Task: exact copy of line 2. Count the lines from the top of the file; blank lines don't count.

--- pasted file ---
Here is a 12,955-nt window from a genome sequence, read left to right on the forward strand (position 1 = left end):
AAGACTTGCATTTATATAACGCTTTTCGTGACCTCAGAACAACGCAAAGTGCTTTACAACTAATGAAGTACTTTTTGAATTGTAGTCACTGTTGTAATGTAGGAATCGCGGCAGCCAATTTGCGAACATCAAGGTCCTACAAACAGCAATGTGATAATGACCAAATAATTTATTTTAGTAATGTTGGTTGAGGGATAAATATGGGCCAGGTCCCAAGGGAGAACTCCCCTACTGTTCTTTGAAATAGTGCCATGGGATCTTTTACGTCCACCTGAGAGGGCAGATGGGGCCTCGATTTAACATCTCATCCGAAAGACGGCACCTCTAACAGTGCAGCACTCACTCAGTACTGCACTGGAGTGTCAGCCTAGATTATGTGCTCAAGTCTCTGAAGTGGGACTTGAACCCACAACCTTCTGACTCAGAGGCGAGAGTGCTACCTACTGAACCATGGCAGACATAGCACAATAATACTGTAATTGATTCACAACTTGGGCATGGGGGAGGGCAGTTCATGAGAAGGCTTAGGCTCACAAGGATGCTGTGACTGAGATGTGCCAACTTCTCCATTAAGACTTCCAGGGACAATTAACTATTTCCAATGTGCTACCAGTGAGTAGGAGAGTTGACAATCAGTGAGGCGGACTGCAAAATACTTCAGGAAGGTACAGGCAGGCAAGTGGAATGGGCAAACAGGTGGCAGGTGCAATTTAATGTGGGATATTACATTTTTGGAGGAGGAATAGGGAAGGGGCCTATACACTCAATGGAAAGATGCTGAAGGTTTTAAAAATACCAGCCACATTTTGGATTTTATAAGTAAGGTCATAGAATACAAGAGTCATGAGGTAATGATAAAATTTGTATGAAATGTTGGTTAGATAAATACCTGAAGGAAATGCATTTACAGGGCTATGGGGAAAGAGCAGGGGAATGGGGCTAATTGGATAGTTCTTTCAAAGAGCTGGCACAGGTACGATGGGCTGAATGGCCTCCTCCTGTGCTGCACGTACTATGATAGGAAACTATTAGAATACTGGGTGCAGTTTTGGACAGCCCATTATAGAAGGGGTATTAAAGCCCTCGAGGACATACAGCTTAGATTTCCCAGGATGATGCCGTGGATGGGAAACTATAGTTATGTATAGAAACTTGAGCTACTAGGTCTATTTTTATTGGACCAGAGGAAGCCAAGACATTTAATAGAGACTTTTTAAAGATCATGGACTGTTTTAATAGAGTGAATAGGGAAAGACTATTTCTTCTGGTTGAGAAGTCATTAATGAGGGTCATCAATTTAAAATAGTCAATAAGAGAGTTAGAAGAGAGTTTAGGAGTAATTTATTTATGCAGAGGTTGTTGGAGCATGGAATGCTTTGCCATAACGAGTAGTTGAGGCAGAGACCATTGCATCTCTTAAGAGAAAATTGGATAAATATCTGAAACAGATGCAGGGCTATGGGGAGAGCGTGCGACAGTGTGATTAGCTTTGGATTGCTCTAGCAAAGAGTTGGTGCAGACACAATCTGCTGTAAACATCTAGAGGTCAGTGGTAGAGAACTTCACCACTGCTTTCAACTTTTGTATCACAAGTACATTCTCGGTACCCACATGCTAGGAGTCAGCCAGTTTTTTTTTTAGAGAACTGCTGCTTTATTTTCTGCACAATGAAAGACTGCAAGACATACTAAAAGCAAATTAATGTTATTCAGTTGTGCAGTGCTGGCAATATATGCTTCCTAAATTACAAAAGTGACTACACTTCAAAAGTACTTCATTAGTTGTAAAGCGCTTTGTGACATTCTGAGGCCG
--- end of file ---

AAGACTTGCATTTATATAACGCTTTTCGTGACCTCAGAACAACGCAAAGTGCTTTACAACTAATGAAGTACTTTTTGAATTGTAGTCACTGTTGTAATGTAGGAATCGCGGCAGCCAATTTGCGAACATCAAGGTCCTACAAACAGCAATGTGATAATGACCAAATAATTTATTTTAGTAATGTTGGTTGAGGGATAAATATGGGCCAGGTCCCAAGGGAGAACTCCCCTACTGTTCTTTGAAATAGTGCCATGGGATCTTTTACGTCCACCTGAGAGGGCAGATGGGGCCTCGATTTAACATCTCATCCGAAAGACGGCACCTCTAACAGTGCAGCACTCACTCAGTACTGCACTGGAGTGTCAGCCTAGATTATGTGCTCAAGTCTCTGAAGTGGGACTTGAACCCACAACCTTCTGACTCAGAGGCGAGAGTGCTACCTACTGAACCATGGCAGACATAGCACAATAATACTGTAATTGATTCACAACTTGGGCATGGGGGAGGGCAGTTCATGAGAAGGCTTAGGCTCACAAGGATGCTGTGACTGAGATGTGCCAACTTCTCCATTAAGACTTCCAGGGACAATTAACTATTTCCAATGTGCTACCAGTGAGTAGGAGAGTTGACAATCAGTGAGGCGGACTGCAAAATACTTCAGGAAGGTACAGGCAGGCAAGTGGAATGGGCAAACAGGTGGCAGGTGCAATTTAATGTGGGATATTACATTTTTGGAGGAGGAATAGGGAAGGGGCCTATACACTCAATGGAAAGATGCTGAAGGTTTTAAAAATACCAGCCACATTTTGGATTTTATAAGTAAGGTCATAGAATACAAGAGTCATGAGGTAATGATAAAATTTGTATGAAATGTTGGTTAGATAAATACCTGAAGGAAATGCATTTACAGGGCTATGGGGAAAGAGCAGGGGAATGGGGCTAATTGGATAGTTCTTTCAAAGAGCTGGCACAGGTACGATGGGCTGAATGGCCTCCTCCTGTGCTGCACGTACTATGATAGGAAACTATTAGAATACTGGGTGCAGTTTTGGACAGCCCATTATAGAAGGGGTATTAAAGCCCTCGAGGACATACAGCTTAGATTTCCCAGGATGATGCCGTGGATGGGAAACTATAGTTATGTATAGAAACTTGAGCTACTAGGTCTATTTTTATTGGACCAGAGGAAGCCAAGACATTTAATAGAGACTTTTTAAAGATCATGGACTGTTTTAATAGAGTGAATAGGGAAAGACTATTTCTTCTGGTTGAGAAGTCATTAATGAGGGTCATCAATTTAAAATAGTCAATAAGAGAGTTAGAAGAGAGTTTAGGAGTAATTTATTTATGCAGAGGTTGTTGGAGCATGGAATGCTTTGCCATAACGAGTAGTTGAGGCAGAGACCATTGCATCTCTTAAGAGAAAATTGGATAAATATCTGAAACAGATGCAGGGCTATGGGGAGAGCGTGCGACAGTGTGATTAGCTTTGGATTGCTCTAGCAAAGAGTTGGTGCAGACACAATCTGCTGTAAACATCTAGAGGTCAGTGGTAGAGAACTTCACCACTGCTTTCAACTTTTGTATCACAAGTACATTCTCGGTACCCACATGCTAGGAGTCAGCCAGTTTTTTTTTTAGAGAACTGCTGCTTTATTTTCTGCACAATGAAAGACTGCAAGACATACTAAAAGCAAATTAATGTTATTCAGTTGTGCAGTGCTGGCAATATATGCTTCCTAAATTACAAAAGTGACTACACTTCAAAAGTACTTCATTAGTTGTAAAGCGCTTTGTGACATTCTGAGGCCG